Daniel Mahoney interviews writer/director Archie Thomson and producer Emma Irving about their production ‘Radio.’
Firstly, what is Radio about?
Archie Radio is about six students and their last day in their university house. Clustered around the kitchen table, it all seems like a recognisable vignette until a forgotten radio at the back starts spewing secrets to people who were never meant to hear them…
Where did the inspiration for this story come from?
Archie: From two places, really. I happened across a great short film called The Gunfighter, in which the traditional voiceover becomes another character who is set on provoking revelations about the inhabitants of a Wild West town. I couldn’t help but wonder what the malicious voice would expose if it came on in my own student house. Secondly, the rise of technology is affecting our generation in ways that are unprecedented. The idea of constant surveillance, of a generation obsessed with how they look to the outside world, is more apt than ever. We wanted to look at the shadows that lie beneath everyone’s lives.
Radio is a story told from a student perspective – Do you think its themes will resonate with a wider audience?
Archie Of course! A lot of the play is about intergenerational conflict; the radio excerpts are almost always the voice of an older person giving their opinion on students. We like to think it’s not just a window into a modern day student house, but also a snapshot of the tensions between this generation and those that have come before it. It has been fascinating discussing the play with people of different age groups after the performance, because the morality in the play in particular does seem to provoke very different reactions from people of different ages. I should think it would be interesting for older people to see what young people think they think, as well as just the opinions of young people themselves.
Was it a challenge for the actors to manage and make natural the shifts in tone a black comedy like this demands?
Archie There is no doubt that halfway through the play there is a shift from light-hearted student humour to something far more serious and sinister. To manage some of the very difficult issues that we touch upon requires a great degree of sensitivity and flexibility, but they seem to be handling it well! Part of that comes from the fact that the process behind this show was a very collaborative one. Many of the lines belong to the actors, born out of the rehearsal room, and so they all seem to own their parts in a way that is quite unusual.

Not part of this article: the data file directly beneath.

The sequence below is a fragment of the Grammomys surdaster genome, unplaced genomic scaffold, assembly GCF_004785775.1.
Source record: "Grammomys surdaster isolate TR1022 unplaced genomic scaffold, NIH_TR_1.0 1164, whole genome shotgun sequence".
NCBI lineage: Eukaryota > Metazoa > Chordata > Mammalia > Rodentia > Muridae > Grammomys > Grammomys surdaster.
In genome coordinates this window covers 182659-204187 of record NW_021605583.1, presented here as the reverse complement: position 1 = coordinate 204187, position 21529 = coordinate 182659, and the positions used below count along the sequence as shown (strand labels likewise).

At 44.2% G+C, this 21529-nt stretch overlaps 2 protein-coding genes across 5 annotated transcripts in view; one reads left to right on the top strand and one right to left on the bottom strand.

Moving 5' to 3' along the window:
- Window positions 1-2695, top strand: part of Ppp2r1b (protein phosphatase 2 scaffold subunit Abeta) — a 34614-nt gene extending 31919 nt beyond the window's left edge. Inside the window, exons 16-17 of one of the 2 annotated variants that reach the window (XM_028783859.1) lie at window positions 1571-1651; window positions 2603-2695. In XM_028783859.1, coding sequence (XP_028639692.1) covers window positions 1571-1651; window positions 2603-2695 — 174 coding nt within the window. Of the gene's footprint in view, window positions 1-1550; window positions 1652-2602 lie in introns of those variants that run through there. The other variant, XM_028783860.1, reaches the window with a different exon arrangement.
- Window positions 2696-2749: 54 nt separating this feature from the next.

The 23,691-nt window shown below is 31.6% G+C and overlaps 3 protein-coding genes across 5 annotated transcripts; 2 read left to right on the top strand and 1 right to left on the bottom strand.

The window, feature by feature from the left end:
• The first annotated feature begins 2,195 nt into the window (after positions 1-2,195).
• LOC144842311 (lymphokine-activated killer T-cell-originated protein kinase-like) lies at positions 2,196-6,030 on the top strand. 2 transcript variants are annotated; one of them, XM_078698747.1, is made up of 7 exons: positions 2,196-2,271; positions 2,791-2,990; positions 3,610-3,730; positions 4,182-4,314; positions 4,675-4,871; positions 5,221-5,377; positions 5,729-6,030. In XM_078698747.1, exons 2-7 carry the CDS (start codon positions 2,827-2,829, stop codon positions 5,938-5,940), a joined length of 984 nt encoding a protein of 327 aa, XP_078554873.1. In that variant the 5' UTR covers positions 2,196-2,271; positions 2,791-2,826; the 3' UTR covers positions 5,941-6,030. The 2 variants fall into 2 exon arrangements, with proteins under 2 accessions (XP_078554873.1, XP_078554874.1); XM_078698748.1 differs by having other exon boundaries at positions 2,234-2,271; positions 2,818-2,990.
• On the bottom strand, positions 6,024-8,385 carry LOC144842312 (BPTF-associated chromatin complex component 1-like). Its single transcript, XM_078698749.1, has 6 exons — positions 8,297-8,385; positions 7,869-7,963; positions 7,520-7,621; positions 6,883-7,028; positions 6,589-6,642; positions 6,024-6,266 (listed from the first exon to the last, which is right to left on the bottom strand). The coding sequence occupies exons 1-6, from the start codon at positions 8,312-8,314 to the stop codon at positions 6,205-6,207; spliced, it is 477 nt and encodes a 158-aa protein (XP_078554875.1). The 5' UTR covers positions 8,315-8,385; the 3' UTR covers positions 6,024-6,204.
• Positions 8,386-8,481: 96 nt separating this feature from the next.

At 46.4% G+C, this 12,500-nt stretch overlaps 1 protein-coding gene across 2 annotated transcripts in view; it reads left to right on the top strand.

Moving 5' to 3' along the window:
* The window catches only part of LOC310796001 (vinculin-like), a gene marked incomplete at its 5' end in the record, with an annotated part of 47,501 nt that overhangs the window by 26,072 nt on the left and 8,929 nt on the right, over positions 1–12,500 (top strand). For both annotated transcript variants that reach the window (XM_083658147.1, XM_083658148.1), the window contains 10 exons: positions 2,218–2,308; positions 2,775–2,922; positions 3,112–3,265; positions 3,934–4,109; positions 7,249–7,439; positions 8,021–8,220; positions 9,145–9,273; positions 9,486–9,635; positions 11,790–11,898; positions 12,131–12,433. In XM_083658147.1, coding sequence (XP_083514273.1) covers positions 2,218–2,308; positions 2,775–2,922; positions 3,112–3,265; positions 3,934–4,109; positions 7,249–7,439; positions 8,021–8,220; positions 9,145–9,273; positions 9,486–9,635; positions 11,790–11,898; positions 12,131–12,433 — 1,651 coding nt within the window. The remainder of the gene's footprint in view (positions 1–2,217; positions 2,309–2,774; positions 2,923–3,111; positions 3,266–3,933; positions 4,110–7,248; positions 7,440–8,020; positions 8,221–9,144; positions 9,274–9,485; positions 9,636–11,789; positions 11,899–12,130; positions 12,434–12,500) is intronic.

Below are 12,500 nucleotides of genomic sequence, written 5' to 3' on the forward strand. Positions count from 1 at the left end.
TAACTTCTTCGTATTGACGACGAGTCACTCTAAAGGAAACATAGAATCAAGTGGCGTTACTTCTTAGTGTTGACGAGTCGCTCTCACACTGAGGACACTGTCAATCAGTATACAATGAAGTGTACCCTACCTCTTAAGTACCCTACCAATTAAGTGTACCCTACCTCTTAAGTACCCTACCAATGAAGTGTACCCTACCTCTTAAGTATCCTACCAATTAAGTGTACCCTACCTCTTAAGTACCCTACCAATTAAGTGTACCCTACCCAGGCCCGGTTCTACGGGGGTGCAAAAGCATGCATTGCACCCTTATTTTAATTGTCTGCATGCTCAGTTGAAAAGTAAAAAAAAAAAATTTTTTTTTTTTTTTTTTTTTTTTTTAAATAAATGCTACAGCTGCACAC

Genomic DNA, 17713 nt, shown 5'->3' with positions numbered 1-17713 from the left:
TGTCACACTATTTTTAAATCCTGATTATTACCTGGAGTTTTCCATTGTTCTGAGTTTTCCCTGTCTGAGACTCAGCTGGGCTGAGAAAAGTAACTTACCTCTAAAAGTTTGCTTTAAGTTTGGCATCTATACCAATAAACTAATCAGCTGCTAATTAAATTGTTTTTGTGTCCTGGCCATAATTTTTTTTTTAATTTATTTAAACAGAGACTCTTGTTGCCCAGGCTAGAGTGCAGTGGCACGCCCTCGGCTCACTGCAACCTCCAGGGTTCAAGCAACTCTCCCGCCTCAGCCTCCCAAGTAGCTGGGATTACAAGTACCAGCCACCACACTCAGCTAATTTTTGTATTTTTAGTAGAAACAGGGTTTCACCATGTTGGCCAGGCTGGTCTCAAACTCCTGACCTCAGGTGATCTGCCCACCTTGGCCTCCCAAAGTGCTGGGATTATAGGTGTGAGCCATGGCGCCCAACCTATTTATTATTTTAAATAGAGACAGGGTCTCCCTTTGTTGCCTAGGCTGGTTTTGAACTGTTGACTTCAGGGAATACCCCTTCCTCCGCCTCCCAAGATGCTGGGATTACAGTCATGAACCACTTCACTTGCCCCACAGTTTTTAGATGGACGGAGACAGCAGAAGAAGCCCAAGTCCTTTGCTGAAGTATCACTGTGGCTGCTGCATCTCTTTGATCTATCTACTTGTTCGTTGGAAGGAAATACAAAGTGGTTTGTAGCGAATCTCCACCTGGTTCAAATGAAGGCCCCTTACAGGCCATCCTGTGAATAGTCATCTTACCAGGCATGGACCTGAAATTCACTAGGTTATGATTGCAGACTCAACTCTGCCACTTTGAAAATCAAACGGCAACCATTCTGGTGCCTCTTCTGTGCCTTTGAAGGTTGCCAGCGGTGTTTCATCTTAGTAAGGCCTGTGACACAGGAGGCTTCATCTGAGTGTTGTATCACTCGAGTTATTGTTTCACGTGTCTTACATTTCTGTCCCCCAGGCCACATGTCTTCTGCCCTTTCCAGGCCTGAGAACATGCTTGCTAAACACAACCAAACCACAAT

Obviously a focal point of Radio is, well, the radio! In a story you’ve stressed is very much about modern life, was it a deliberate choice to centre the story around a somewhat dated technology rather than something more up to date?
Archie Yes, it was a deliberate move. The radio was an original harbinger of change in the technological revolution, but it’s also in some ways a relic. It therefore seemed appropriate to have a radio – as opposed to, say, an Amazon Alexa – as the voice of the older generation criticising modern day young people. It also makes it eerier, because it’s something that never seems a completely natural part of its surroundings.
Radio is an ambitious production, performing in Somerset and London as well as here at the Fringe – What have been the challenges of organising something on this scale?
Emma We actually might be taking it to Oxford and Manchester too, depending on our reviews! The biggest challenge with anything like this is trying to raise the funds, of course; the cost of accommodation alone for a 10-strong cast and crew for 3 weeks of the Fringe is pretty hefty. We were extremely lucky to be given very generous support from OUDS, Thelma Holt Ltd, numerous Oxford colleges and from the Vice Chancellor of the university, without which the tour wouldn’t have been possible. Of course, it can also be a challenge to make sure every performance is as good as the last, but I think the fact that we get big laughs every evening spurs the cast on. Oh, and the endless health and safety forms are a nightmare.
Any profits the production makes are going to Stem4, a mental health charity – Can you tell us a bit about what they do and why you chose to support them?
Emma Stem4 are a truly exceptional charity who focus on early identification and intervention with teenagers. They support not only sufferers themselves but also their families and local communities. One in three students at Oxford use university mental health services on a regular basis, and there are a series of indicators throughout the play that the characters are struggling to cope with the pressures of early adulthood, so it seemed like an appropriate charity for us to support.
Finally: If the radio was to reveal something about you, what would it be?
Archie Fortunately for me, I didn’t live near any fields of wheat or angry farmers growing up, so I have nothing that damaging to be revealed. But, I must say I’m very glad that it isn’t in my kitchen…